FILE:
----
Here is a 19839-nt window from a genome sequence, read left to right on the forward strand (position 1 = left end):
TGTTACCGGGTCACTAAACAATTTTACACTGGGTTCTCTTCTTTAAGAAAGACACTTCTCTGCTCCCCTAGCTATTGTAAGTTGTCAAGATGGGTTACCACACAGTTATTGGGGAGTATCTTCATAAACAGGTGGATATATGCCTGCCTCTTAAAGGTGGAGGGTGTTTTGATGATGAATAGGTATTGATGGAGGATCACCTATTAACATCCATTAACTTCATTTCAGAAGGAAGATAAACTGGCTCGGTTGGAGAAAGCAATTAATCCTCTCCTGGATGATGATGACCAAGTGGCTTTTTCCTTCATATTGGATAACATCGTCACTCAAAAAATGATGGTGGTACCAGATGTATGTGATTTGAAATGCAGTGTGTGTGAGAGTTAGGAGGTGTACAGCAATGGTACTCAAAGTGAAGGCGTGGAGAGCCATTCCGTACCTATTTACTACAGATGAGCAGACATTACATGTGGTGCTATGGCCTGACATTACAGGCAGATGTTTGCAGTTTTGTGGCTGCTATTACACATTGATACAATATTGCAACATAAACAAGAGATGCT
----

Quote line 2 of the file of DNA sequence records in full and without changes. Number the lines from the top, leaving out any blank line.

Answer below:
TGTTACCGGGTCACTAAACAATTTTACACTGGGTTCTCTTCTTTAAGAAAGACACTTCTCTGCTCCCCTAGCTATTGTAAGTTGTCAAGATGGGTTACCACACAGTTATTGGGGAGTATCTTCATAAACAGGTGGATATATGCCTGCCTCTTAAAGGTGGAGGGTGTTTTGATGATGAATAGGTATTGATGGAGGATCACCTATTAACATCCATTAACTTCATTTCAGAAGGAAGATAAACTGGCTCGGTTGGAGAAAGCAATTAATCCTCTCCTGGATGATGATGACCAAGTGGCTTTTTCCTTCATATTGGATAACATCGTCACTCAAAAAATGATGGTGGTACCAGATGTATGTGATTTGAAATGCAGTGTGTGTGAGAGTTAGGAGGTGTACAGCAATGGTACTCAAAGTGAAGGCGTGGAGAGCCATTCCGTACCTATTTACTACAGATGAGCAGACATTACATGTGGTGCTATGGCCTGACATTACAGGCAGATGTTTGCAGTTTTGTGGCTGCTATTACACATTGATACAATATTGCAACATAAACAAGAGATGCT